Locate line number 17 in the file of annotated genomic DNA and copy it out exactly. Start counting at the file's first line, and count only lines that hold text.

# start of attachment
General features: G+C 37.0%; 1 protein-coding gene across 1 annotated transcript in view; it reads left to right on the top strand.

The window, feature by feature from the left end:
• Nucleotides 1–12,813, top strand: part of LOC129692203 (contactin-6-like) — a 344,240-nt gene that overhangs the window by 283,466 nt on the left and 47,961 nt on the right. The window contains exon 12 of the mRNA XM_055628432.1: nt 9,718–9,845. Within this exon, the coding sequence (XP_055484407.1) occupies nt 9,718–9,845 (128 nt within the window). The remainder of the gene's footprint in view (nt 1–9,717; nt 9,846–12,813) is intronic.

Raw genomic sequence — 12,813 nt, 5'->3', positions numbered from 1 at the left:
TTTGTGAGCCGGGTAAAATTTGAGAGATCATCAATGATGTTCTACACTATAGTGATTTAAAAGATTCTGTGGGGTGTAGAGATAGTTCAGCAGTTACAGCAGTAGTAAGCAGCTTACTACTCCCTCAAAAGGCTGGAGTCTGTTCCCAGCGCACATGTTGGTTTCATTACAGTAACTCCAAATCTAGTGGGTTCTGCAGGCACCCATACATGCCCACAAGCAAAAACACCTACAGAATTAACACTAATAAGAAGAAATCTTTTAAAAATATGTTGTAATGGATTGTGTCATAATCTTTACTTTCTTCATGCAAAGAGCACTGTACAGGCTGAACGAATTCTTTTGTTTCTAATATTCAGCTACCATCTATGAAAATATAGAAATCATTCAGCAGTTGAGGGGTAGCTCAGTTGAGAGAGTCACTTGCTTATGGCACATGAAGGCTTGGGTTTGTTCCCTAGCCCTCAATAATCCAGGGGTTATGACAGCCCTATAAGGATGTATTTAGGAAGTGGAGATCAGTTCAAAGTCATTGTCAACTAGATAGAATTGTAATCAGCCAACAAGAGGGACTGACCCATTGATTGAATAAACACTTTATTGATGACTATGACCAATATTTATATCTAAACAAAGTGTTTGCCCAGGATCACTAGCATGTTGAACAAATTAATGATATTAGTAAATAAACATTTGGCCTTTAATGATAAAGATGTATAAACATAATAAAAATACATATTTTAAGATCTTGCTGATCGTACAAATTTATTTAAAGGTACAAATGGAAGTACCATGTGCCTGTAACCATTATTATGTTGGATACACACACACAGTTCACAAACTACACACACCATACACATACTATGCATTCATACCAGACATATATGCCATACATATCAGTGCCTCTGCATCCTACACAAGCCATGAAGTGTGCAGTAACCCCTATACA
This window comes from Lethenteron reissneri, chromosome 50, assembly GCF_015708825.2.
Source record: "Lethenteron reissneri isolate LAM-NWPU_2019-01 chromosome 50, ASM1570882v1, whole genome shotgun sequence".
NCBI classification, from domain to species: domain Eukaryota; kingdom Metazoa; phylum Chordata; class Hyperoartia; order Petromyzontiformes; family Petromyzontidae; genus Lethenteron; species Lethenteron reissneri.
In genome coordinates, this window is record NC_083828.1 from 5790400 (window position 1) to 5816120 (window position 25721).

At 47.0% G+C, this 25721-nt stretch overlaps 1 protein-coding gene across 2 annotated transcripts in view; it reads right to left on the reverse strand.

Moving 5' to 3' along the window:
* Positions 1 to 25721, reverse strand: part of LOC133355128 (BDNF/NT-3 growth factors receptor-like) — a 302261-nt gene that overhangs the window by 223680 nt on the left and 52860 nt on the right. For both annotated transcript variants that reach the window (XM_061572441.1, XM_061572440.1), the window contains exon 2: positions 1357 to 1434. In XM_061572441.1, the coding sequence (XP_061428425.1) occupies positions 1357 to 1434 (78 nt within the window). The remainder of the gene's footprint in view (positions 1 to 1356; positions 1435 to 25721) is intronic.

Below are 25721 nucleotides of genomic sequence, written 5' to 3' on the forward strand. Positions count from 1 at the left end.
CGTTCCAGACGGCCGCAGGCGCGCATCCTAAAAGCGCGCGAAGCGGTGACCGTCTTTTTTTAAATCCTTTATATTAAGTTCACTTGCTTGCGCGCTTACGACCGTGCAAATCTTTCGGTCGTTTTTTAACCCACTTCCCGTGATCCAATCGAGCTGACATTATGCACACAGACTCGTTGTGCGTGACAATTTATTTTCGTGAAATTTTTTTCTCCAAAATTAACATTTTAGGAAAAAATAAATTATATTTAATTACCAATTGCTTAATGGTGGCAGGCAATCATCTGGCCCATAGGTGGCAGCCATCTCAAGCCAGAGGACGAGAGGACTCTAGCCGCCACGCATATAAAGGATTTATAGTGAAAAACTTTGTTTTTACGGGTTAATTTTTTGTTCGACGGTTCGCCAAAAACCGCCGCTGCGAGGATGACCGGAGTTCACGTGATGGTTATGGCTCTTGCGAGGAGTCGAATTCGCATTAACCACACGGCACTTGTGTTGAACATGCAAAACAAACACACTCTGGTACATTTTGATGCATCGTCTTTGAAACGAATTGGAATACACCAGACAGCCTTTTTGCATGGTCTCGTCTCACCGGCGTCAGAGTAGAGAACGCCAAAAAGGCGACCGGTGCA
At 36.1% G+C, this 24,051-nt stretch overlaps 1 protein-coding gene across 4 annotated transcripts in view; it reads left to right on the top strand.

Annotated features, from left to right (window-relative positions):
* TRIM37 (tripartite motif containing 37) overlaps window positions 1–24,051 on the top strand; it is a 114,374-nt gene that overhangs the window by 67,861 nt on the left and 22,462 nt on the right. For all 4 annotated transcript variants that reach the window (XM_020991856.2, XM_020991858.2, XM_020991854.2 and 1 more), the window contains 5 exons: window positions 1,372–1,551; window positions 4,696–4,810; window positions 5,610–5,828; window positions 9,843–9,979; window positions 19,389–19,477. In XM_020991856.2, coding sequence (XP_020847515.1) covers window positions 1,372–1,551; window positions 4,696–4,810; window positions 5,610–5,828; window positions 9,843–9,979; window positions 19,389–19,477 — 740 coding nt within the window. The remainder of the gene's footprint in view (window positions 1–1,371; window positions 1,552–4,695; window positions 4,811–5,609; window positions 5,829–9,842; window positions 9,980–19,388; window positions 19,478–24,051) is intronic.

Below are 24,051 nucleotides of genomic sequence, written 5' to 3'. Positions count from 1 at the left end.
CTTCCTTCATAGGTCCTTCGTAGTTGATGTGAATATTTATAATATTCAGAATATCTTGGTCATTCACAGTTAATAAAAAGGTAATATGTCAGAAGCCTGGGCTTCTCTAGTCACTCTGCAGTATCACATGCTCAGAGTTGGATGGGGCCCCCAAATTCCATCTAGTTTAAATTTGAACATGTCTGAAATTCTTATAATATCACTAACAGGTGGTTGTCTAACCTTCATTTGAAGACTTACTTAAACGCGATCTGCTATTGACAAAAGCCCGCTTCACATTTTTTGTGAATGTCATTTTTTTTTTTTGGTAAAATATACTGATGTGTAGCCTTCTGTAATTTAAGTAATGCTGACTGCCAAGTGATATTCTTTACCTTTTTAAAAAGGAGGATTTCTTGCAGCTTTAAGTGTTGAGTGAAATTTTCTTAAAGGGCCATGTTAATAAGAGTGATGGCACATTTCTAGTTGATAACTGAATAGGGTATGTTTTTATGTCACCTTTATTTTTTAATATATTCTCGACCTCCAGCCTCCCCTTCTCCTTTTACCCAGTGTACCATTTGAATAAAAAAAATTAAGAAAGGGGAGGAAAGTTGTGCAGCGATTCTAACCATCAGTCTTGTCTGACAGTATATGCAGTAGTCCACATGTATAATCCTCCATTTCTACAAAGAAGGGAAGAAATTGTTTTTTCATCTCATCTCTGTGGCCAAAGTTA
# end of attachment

* TRIM37 (tripartite motif containing 37) overlaps window positions 1–24,051 on the top strand; it is a 114,374-nt gene that overhangs the window by 67,861 nt on the left and 22,462 nt on the right. For all 4 annotated transcript variants that reach the window (XM_020991856.2, XM_020991858.2, XM_020991854.2 and 1 more), the window contains 5 exons: window positions 1,372–1,551; window positions 4,696–4,810; window positions 5,610–5,828; window positions 9,843–9,979; window positions 19,389–19,477. In XM_020991856.2, coding sequence (XP_020847515.1) covers window positions 1,372–1,551; window positions 4,696–4,810; window positions 5,610–5,828; window positions 9,843–9,979; window positions 19,389–19,477 — 740 coding nt within the window. The remainder of the gene's footprint in view (window positions 1–1,371; window positions 1,552–4,695; window positions 4,811–5,609; window positions 5,829–9,842; window positions 9,980–19,388; window positions 19,478–24,051) is intronic.